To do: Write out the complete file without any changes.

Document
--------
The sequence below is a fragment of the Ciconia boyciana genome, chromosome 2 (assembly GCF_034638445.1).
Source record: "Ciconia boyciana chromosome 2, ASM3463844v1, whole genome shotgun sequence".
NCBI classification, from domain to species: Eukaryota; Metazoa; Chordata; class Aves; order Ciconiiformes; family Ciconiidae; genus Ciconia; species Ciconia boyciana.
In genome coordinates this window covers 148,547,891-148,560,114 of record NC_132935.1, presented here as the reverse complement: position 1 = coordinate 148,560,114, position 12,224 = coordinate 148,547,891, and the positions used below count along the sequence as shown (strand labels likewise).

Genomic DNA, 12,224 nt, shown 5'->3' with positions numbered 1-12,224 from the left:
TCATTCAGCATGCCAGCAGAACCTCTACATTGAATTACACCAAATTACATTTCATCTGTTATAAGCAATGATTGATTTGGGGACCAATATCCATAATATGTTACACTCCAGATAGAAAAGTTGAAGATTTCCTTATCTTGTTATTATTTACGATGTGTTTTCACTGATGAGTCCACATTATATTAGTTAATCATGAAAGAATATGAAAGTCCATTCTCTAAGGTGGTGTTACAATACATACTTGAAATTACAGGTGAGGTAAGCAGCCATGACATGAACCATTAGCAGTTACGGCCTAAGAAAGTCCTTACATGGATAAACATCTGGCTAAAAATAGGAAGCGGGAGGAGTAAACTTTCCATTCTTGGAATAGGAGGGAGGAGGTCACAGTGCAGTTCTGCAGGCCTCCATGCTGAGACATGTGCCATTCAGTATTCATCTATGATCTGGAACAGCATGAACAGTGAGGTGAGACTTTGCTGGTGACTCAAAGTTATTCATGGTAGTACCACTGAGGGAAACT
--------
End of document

The sequence below is a fragment of the Ciconia boyciana genome, chromosome 2 (assembly GCF_034638445.1).
Source record: "Ciconia boyciana chromosome 2, ASM3463844v1, whole genome shotgun sequence".
NCBI classification, from domain to species: Eukaryota; Metazoa; Chordata; class Aves; order Ciconiiformes; family Ciconiidae; genus Ciconia; species Ciconia boyciana.
In genome coordinates this window covers 148,547,891-148,560,114 of record NC_132935.1, presented here as the reverse complement: position 1 = coordinate 148,560,114, position 12,224 = coordinate 148,547,891, and the positions used below count along the sequence as shown (strand labels likewise).

Genomic DNA, 12,224 nt, shown 5'->3' with positions numbered 1-12,224 from the left:
TCATTCAGCATGCCAGCAGAACCTCTACATTGAATTACACCAAATTACATTTCATCTGTTATAAGCAATGATTGATTTGGGGACCAATATCCATAATATGTTACACTCCAGATAGAAAAGTTGAAGATTTCCTTATCTTGTTATTATTTACGATGTGTTTTCACTGATGAGTCCACATTATATTAGTTAATCATGAAAGAATATGAAAGTCCATTCTCTAAGGTGGTGTTACAATACATACTTGAAATTACAGGTGAGGTAAGCAGCCATGACATGAACCATTAGCAGTTACGGCCTAAGAAAGTCCTTACATGGATAAACATCTGGCTAAAAATAGGAAGCGGGAGGAGTAAACTTTCCATTCTTGGAATAGGAGGGAGGAGGTCACAGTGCAGTTCTGCAGGCCTCCATGCTGAGACATGTGCCATTCAGTATTCATCTATGATCTGGAACAGCATGAACAGTGAGGTGAGACTTTGCTGGTGACTCAAAGTTATTCATGGTAGTACCACTGAGGGAAACT